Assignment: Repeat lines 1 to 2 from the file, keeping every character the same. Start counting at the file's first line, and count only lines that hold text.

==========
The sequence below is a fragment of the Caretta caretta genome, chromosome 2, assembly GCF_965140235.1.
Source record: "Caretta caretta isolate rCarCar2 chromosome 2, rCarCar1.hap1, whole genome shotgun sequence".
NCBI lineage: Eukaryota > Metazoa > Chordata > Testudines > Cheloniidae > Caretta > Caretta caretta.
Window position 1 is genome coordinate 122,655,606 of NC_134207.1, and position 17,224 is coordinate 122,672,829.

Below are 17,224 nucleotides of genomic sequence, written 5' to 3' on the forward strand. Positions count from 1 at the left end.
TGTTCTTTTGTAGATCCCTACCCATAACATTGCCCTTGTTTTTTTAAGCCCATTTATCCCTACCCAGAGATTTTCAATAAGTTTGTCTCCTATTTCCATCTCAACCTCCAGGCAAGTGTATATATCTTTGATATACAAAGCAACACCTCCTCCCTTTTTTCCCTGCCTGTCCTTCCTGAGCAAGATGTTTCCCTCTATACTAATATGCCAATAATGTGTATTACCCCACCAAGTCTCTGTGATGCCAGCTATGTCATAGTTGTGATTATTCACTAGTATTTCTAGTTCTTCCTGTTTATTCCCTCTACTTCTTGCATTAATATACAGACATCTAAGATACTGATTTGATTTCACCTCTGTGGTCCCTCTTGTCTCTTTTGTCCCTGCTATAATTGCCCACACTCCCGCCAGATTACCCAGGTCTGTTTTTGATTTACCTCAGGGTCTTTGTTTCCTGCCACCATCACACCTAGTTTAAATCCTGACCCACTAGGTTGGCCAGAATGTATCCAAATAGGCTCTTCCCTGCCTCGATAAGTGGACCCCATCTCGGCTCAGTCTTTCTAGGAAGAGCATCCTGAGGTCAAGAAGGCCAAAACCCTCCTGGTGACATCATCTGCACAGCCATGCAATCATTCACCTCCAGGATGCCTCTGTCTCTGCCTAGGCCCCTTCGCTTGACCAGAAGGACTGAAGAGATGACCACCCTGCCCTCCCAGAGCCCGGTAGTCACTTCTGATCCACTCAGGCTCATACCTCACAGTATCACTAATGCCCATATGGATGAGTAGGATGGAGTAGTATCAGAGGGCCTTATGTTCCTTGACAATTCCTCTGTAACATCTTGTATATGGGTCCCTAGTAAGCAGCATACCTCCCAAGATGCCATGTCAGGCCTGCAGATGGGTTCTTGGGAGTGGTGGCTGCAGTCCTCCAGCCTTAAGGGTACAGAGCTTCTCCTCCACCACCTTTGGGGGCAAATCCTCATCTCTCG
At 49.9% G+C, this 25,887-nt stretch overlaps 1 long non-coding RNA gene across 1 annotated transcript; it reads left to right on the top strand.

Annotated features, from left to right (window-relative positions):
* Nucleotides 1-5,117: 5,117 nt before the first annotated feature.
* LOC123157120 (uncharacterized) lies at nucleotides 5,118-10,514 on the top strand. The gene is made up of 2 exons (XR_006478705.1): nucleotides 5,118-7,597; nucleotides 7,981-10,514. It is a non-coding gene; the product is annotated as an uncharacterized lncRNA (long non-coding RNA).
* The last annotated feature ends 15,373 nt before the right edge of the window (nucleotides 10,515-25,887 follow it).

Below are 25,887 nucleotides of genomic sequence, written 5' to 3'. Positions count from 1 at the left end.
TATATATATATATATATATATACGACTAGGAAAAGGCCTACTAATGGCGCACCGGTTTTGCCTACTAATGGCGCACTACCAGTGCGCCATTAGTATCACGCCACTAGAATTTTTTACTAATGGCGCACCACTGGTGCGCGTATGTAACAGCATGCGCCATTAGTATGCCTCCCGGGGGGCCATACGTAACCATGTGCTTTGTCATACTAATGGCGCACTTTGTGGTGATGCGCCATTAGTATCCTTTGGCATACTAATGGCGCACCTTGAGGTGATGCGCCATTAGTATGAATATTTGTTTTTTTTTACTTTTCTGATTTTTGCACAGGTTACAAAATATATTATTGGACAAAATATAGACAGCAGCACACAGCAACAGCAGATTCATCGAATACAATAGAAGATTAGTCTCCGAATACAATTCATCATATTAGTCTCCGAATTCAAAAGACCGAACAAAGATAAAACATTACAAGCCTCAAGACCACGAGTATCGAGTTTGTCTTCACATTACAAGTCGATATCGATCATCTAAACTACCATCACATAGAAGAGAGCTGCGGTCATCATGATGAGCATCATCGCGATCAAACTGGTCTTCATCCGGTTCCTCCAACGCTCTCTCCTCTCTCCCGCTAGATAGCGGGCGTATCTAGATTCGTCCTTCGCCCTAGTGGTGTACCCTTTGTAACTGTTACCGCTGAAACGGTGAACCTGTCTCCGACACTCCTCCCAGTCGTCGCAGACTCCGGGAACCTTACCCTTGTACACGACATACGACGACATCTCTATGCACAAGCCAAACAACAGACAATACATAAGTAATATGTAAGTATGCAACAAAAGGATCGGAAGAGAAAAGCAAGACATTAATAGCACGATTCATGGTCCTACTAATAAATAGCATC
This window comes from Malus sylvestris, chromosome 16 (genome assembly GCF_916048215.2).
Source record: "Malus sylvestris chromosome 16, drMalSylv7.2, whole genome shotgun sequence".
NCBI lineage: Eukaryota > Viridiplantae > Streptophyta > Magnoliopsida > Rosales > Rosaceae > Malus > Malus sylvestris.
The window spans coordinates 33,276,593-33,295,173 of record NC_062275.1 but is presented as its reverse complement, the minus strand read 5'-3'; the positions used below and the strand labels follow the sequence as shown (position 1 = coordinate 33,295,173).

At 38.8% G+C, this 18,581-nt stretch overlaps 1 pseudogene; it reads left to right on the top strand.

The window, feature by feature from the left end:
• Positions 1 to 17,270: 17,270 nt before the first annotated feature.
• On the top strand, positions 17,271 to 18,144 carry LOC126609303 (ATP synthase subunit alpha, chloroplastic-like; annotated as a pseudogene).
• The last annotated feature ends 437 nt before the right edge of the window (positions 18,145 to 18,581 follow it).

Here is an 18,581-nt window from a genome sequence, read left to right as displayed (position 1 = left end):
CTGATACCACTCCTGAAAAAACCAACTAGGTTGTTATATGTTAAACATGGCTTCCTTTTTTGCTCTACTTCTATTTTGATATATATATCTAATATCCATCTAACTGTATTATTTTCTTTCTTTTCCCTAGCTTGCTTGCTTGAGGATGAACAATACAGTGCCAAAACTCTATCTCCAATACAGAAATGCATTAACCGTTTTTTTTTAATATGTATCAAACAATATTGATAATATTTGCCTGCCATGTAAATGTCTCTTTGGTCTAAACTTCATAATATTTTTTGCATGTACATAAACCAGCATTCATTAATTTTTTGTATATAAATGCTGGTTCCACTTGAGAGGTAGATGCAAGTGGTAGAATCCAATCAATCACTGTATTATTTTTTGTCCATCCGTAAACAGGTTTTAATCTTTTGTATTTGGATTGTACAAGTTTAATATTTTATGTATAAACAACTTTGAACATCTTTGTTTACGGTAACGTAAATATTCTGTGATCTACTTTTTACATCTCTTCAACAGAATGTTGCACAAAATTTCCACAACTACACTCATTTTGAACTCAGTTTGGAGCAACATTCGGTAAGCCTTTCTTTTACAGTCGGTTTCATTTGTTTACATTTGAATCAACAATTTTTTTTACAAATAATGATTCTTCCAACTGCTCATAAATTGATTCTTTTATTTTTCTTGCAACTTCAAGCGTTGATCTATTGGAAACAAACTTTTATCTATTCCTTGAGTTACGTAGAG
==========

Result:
The sequence below is a fragment of the Caretta caretta genome, chromosome 2, assembly GCF_965140235.1.
Source record: "Caretta caretta isolate rCarCar2 chromosome 2, rCarCar1.hap1, whole genome shotgun sequence".